Tom Burke’s story is common. In May 2017, the Government Accountability Office found that 62% of service members separated for misconduct between 2011 and 2015 had been diagnosed with PTSD, traumatic brain injury (TBI), or other mental health conditions that could be associated with misconduct. The vast majority of these veterans are discharged in an administrative process that relies heavily on commander discretion with few procedural protections. Some veterans have even told the clinic that they waived their rights and accepted bad paper discharges in the hope of receiving mental health treatment, only to find out later that their discharge status disqualifies them from care. Although the recently-passed Honor Our Commitment Act now allows certain veterans with bad paper to access mental health care at the VA, the policy only addresses a small part of the harms experienced by this population. Outside of Connecticut, veterans with bad paper continue to be excluded from important benefits and face discrimination in employment.


In addition to discriminating on the basis of sex, sexual orientation, and disability, the military continues to disproportionately discipline service members of color. In 1972, the Department of Defense’s Task Force on the Administration of Military Justice in the Armed Forces found that Black service members faced systemic discrimination and received disproportionate punishment within the military justice system. These disparities persist today: in June 2017, the veterans’ group Protect Our Defenders found that Black service members were two times as likely as white service members to have a disciplinary action taken against them in an average year. These racialized inequities in the military justice system resemble the disproportionate criminalization of people of color in the civilian criminal system.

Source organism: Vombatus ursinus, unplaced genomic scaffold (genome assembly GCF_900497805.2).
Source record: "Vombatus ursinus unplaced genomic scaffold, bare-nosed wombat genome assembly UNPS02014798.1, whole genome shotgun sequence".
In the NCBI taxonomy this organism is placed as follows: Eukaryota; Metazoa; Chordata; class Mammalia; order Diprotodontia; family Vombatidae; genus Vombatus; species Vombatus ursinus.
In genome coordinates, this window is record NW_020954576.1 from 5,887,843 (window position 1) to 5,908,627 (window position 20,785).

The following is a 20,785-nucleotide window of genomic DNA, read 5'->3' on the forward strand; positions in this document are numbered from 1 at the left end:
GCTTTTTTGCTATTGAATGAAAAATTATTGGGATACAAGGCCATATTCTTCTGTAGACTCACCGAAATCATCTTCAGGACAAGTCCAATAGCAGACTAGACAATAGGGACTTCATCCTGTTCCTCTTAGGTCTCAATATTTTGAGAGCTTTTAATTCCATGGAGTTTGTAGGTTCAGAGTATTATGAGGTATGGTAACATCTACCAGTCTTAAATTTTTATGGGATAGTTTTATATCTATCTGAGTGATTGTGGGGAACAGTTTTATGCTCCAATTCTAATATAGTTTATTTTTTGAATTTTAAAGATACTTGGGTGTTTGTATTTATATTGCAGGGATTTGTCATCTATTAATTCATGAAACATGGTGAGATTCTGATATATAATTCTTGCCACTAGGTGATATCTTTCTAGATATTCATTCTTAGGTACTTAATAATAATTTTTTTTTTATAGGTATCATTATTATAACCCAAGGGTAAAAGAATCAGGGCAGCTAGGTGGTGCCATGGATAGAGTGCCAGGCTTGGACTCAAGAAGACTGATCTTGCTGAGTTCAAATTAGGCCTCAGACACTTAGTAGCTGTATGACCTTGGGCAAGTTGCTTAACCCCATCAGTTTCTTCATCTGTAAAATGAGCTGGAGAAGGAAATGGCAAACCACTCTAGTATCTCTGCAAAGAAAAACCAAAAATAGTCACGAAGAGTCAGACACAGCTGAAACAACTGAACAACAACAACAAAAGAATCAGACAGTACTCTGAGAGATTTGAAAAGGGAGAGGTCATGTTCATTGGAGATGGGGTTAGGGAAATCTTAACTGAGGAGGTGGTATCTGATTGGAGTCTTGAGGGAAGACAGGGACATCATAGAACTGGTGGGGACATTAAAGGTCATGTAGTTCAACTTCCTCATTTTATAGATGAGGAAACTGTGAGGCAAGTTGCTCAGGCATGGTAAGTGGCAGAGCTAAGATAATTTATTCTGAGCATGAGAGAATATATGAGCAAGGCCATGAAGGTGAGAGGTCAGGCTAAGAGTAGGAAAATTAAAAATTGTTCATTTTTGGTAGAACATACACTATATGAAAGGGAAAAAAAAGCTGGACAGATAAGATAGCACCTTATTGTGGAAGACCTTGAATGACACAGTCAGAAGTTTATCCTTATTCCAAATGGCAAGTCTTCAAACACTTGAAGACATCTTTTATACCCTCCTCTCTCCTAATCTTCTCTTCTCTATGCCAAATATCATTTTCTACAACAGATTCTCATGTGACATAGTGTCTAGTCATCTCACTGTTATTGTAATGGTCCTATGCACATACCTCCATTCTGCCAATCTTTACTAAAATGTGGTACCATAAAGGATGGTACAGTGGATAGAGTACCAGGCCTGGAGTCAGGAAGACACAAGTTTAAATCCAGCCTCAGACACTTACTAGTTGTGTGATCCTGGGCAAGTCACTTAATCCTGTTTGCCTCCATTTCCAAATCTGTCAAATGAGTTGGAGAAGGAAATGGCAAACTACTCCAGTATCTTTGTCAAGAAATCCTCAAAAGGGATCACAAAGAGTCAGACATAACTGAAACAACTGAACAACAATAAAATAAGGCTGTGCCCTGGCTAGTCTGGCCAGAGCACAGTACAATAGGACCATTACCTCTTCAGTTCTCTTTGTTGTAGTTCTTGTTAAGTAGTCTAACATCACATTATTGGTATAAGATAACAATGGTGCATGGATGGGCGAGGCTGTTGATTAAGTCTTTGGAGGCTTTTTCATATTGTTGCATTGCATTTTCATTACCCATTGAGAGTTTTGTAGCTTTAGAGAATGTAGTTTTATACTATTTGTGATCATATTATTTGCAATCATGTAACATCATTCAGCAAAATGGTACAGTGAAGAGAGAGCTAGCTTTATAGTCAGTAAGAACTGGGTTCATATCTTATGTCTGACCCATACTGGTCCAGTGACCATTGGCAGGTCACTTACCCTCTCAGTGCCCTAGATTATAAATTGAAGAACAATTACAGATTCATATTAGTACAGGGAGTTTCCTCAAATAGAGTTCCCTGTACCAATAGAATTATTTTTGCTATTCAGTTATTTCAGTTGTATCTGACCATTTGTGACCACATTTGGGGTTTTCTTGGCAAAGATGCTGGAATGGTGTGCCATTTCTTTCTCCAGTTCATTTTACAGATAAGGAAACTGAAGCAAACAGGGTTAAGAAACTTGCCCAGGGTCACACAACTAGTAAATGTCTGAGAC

Antidiscrimination Law Protects “Bad Paper” Veterans

While advocates should continue to directly address the discriminatory policies and norms that lead to these inequities in the first place, existing legal strategies offer a way forward to protect the rights of veterans once they have already been discharged. Litigation under Title VII and enforcement guidance from the Equal Employment Opportunity Commission—the same strategies used to tackle discrimination against people with criminal records—can serve as a model here.

As Connecticut’s CHRO has recognized, categorical bans on hiring veterans with bad paper adversely impact members of protected classes and contravene Title VII. In Griggs v. Duke Power Co, the Supreme Court held that a city employer’s use of a facially neutral examination in determining promotions violated Title VII’s prohibition on discrimination on the basis of race, as the test disproportionately disfavored Black applicants and the employer could not demonstrate a business necessity for the policy. Recent jurisprudence suggests that the Griggs disparate impact standard could also apply to policies that disproportionately affect LGBT people. In Zarda v. Altitude Express, Inc., the Second Circuit found that discrimination based on sexual orientation qualifies as sex discrimination per se. Similarly, the Sixth Circuit recently held in EEOC v. R.G. and G.R. Harris Funeral Homes that discrimination against transgender people is motivated by the individual’s sex. Due to documented disparities in discipline for service members of color, service members with disabilities, and service members who identify as LGBT, plaintiffs challenging categorical bans on hiring veterans with bad paper will have little difficulty making out a prima facie case of disparate impact under antidiscrimination laws.